By Elaine Hegwood Bowen, Chicago Crusader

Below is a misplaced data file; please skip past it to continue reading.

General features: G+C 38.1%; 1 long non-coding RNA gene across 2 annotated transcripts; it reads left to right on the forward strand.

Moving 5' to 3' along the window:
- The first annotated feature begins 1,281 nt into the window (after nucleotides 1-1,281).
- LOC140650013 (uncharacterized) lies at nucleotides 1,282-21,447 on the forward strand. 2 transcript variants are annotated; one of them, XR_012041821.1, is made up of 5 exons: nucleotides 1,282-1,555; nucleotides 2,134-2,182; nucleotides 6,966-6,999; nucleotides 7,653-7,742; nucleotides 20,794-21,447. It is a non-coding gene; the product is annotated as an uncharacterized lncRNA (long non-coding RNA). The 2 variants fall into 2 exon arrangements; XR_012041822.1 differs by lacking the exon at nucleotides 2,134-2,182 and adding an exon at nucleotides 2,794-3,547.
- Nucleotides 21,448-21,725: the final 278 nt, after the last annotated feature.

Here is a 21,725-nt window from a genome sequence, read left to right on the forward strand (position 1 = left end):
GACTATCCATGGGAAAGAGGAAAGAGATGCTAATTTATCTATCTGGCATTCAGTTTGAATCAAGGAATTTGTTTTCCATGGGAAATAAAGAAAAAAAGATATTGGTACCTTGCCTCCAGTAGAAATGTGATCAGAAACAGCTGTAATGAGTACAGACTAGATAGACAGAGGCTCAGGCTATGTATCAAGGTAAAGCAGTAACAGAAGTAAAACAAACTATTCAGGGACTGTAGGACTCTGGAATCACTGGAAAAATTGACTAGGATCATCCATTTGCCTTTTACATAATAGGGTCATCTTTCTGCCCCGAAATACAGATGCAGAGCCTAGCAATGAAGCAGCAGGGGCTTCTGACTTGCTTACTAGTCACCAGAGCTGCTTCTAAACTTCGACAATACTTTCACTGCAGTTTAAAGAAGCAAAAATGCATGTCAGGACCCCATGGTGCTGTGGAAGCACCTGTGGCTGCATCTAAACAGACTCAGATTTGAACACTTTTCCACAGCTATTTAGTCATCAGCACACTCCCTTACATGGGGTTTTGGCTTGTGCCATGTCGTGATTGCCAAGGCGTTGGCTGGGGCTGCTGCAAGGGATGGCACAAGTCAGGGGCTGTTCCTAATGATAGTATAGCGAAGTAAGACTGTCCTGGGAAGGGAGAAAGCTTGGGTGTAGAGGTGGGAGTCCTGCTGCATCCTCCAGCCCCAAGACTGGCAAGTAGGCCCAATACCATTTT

On consecutive Mondays from June 6 through June 20, the Gene Siskel FilmCenter collaborates with Human Rights Watch to present a series ofthree compelling new films with filmmakers in person for discussion.Through the eyes of committed and courageous filmmakers, the filmsshowcase the heroic stories of activists and survivors from all overthe world who are facing human rights issues. The featured works puta human face on threats to individual freedom and dignity, andcelebrate the power of the human spirit and will to prevail. Chicago premiere!Jamal Joseph in person!Chapter & Verse 2015, Jamal Joseph, USA, 97 min.with Daniel Beaty, Loretta Devine “Chapter & Verse” will screen Monday, June 6, 6:00 p.m.Newly released from prison, Lance (co-screenwriter Beaty) faces down racism, indifference, and the economic lure of the old life in Harlem,in this poignant drama in which personal redemption and the urge tomentor a young gang-banger go hand in hand. Director Joseph builds acase for the power of Black fatherhood as the parolee, working ondelivery for a food pantry, comes to the aid of feisty but failingMiss Mandy (Devine in an exceptionally moving performance), andrecognizes his younger self in her defiantly cocky grandson Ty, eagerto take on the violent initiation ritual of the local street gang.Director Jamal Joseph and Megan McLemore of Human Rights Watch will be present for audience discussion.